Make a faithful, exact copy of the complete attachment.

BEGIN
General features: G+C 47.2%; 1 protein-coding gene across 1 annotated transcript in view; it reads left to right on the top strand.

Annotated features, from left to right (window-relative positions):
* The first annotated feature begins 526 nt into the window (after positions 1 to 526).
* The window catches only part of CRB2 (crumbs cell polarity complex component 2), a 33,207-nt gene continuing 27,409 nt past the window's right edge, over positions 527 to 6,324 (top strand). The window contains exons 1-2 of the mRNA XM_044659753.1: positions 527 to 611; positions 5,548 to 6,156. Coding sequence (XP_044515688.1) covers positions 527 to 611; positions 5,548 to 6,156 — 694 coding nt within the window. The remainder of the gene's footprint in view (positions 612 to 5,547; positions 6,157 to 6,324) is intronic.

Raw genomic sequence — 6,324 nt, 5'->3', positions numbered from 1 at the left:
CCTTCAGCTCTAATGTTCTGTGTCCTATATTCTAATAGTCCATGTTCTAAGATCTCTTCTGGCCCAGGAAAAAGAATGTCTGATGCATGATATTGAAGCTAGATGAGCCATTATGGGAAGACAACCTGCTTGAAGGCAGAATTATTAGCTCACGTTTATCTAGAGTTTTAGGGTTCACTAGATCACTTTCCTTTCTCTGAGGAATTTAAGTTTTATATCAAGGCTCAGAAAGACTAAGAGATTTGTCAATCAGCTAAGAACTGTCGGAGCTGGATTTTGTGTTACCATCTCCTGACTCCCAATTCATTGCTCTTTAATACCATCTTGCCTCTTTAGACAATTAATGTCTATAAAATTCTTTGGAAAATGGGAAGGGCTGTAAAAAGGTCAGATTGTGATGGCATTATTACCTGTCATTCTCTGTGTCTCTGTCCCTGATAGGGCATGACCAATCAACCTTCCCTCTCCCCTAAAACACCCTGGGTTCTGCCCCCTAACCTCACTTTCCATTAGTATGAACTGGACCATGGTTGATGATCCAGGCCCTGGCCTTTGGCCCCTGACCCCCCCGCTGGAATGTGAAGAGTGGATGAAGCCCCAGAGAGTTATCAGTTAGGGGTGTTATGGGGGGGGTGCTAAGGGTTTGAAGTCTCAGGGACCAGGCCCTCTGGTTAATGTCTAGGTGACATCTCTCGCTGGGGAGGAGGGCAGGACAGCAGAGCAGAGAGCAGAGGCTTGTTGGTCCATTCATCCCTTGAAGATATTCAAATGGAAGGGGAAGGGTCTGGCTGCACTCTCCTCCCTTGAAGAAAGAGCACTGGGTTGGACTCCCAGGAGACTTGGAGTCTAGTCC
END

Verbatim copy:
General features: G+C 47.2%; 1 protein-coding gene across 1 annotated transcript in view; it reads left to right on the top strand.

Annotated features, from left to right (window-relative positions):
* The first annotated feature begins 526 nt into the window (after positions 1 to 526).
* The window catches only part of CRB2 (crumbs cell polarity complex component 2), a 33,207-nt gene continuing 27,409 nt past the window's right edge, over positions 527 to 6,324 (top strand). The window contains exons 1-2 of the mRNA XM_044659753.1: positions 527 to 611; positions 5,548 to 6,156. Coding sequence (XP_044515688.1) covers positions 527 to 611; positions 5,548 to 6,156 — 694 coding nt within the window. The remainder of the gene's footprint in view (positions 612 to 5,547; positions 6,157 to 6,324) is intronic.

Raw genomic sequence — 6,324 nt, 5'->3', positions numbered from 1 at the left:
CCTTCAGCTCTAATGTTCTGTGTCCTATATTCTAATAGTCCATGTTCTAAGATCTCTTCTGGCCCAGGAAAAAGAATGTCTGATGCATGATATTGAAGCTAGATGAGCCATTATGGGAAGACAACCTGCTTGAAGGCAGAATTATTAGCTCACGTTTATCTAGAGTTTTAGGGTTCACTAGATCACTTTCCTTTCTCTGAGGAATTTAAGTTTTATATCAAGGCTCAGAAAGACTAAGAGATTTGTCAATCAGCTAAGAACTGTCGGAGCTGGATTTTGTGTTACCATCTCCTGACTCCCAATTCATTGCTCTTTAATACCATCTTGCCTCTTTAGACAATTAATGTCTATAAAATTCTTTGGAAAATGGGAAGGGCTGTAAAAAGGTCAGATTGTGATGGCATTATTACCTGTCATTCTCTGTGTCTCTGTCCCTGATAGGGCATGACCAATCAACCTTCCCTCTCCCCTAAAACACCCTGGGTTCTGCCCCCTAACCTCACTTTCCATTAGTATGAACTGGACCATGGTTGATGATCCAGGCCCTGGCCTTTGGCCCCTGACCCCCCCGCTGGAATGTGAAGAGTGGATGAAGCCCCAGAGAGTTATCAGTTAGGGGTGTTATGGGGGGGGTGCTAAGGGTTTGAAGTCTCAGGGACCAGGCCCTCTGGTTAATGTCTAGGTGACATCTCTCGCTGGGGAGGAGGGCAGGACAGCAGAGCAGAGAGCAGAGGCTTGTTGGTCCATTCATCCCTTGAAGATATTCAAATGGAAGGGGAAGGGTCTGGCTGCACTCTCCTCCCTTGAAGAAAGAGCACTGGGTTGGACTCCCAGGAGACTTGGAGTCTAGTCC